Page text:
Figure 5: The levels of miR-21 in breast cancer patient plasma and cell lines. (A) Plasma miR-21 levels in 252 breast cancer patients, 127 healthy controls, and 82 benign breast cancer patients (p < 0.0001). (B) Plasma miR-21 levels in luminal A, luminal B, Her-2+ and basal-like types of breast cancer patients (p < 0.05). (C) The mRNA levels of miR-21 in HBL-100, Hs578T, MDA-MB-231, SK-BR3, and MCF-7 cell lines (*p < 0.05, **p < 0.01, ***p < 0.001) (Wang et al., 2019).


Figure 6: The predicted binding site of miR-21 in the 3’-UTR of wild type and mutant LZTFL1 (Wang et al., 2019).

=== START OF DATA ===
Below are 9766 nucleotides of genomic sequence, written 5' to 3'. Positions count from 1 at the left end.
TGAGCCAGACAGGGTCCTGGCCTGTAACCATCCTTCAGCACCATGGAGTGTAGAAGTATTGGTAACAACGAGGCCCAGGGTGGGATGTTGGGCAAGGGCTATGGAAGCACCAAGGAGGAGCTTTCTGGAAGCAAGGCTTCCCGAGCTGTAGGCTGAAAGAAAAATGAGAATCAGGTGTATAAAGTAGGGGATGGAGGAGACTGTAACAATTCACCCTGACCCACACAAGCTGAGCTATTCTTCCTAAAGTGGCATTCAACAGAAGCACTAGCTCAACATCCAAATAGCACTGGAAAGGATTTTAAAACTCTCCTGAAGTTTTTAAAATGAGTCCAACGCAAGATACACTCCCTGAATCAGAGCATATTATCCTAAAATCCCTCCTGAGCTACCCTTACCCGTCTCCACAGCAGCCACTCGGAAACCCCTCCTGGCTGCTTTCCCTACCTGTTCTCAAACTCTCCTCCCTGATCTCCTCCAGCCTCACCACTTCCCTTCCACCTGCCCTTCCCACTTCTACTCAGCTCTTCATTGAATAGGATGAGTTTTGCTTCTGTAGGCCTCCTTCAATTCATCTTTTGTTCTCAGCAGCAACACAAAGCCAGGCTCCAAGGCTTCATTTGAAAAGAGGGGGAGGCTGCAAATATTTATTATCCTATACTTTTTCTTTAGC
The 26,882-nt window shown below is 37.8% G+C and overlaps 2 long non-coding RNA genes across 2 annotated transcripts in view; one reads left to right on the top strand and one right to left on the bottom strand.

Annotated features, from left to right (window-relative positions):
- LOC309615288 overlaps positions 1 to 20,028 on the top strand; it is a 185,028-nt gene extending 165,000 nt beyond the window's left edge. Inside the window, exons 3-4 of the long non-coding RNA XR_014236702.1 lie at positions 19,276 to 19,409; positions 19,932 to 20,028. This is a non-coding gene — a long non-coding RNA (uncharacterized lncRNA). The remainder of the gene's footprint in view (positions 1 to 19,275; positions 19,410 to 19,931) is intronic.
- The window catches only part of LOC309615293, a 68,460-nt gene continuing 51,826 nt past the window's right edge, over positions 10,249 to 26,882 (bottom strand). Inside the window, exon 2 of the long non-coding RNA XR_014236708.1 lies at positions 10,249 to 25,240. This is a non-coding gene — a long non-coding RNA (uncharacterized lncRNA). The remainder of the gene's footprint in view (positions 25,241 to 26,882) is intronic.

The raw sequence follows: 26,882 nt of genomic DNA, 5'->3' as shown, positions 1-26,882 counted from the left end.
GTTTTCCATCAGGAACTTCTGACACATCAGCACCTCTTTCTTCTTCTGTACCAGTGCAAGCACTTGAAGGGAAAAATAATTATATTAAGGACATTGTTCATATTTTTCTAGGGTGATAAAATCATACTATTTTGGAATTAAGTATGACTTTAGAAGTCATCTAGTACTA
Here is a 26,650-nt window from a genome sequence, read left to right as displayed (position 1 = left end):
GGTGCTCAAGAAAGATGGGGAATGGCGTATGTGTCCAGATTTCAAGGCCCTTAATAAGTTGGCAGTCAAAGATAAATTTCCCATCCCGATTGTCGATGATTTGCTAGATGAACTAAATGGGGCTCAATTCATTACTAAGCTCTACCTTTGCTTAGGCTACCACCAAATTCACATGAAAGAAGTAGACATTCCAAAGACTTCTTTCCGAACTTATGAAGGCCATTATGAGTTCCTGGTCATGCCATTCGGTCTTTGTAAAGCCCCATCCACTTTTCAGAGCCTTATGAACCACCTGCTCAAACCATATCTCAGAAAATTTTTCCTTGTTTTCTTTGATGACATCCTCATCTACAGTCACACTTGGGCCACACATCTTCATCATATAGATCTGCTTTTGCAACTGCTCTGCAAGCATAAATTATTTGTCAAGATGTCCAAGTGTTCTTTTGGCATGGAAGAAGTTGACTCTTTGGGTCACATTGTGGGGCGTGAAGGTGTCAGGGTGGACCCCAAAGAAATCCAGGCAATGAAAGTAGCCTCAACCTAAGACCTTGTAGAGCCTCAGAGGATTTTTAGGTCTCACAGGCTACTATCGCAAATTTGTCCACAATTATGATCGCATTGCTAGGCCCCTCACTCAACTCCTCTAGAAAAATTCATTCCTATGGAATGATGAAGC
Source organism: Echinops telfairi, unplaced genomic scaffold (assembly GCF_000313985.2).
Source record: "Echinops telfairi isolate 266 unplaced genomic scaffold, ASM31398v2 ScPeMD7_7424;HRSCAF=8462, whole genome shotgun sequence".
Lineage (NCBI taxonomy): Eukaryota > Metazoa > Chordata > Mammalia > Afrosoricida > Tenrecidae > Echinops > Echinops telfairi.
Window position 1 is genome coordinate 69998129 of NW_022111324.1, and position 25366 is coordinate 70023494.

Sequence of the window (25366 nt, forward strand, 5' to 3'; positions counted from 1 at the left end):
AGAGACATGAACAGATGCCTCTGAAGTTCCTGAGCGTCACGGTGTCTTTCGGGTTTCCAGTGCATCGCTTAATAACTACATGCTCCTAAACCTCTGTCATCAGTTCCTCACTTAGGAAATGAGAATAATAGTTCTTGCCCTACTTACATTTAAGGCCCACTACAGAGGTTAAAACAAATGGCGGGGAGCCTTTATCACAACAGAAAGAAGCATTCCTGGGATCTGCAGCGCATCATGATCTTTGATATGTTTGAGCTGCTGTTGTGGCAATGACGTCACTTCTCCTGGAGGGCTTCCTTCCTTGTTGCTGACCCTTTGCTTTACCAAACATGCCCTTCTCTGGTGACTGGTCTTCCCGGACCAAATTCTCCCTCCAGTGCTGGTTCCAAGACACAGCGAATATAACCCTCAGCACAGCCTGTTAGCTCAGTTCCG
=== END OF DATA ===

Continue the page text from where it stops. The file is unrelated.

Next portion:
The miR-21/LZTFL1/-catenin axis induces the EMT process. The effect of miR-21 inhibition and LZTFL1 knockdown on various EMT markers such as N-cadherin, vimentin, E-cadherin and claudin-1. miR-21 inhibition decreased N-cadherin and vimentin expression while increasing E-cadherin and claudin-1 expression, whereas LZTFL1 knockdown reversed the expression of these markers (as shown in Fig. 7). Immunofluorescence assay revealed that translocation of β-catenin in the nucleus was increased by miR-21 which contributed to the transcription of snail and slug transcription factors (EMT markers) (as shown in Fig. 7), while LZTFL1 repressed it. Therefore, miR-21 controls EMT by suppressing the LZTFL1, which increases β-catenin nuclear translocation, resulting in breast cancer proliferation and metastasis. This was also proved in BALB/c nude mice inoculated with Hs578T (human breast cancer) cells. miR-21 overexpression increased tumor size, weight, and volume (see Figs. 8A8C) as well as lymph node invasion (see Figs. 8D and 8E). Furthermore, overexpression of miR-21 increased metastasis in liver and lung tissues (as shown in Figs. 8F and 8G) (Wang et al., 2019).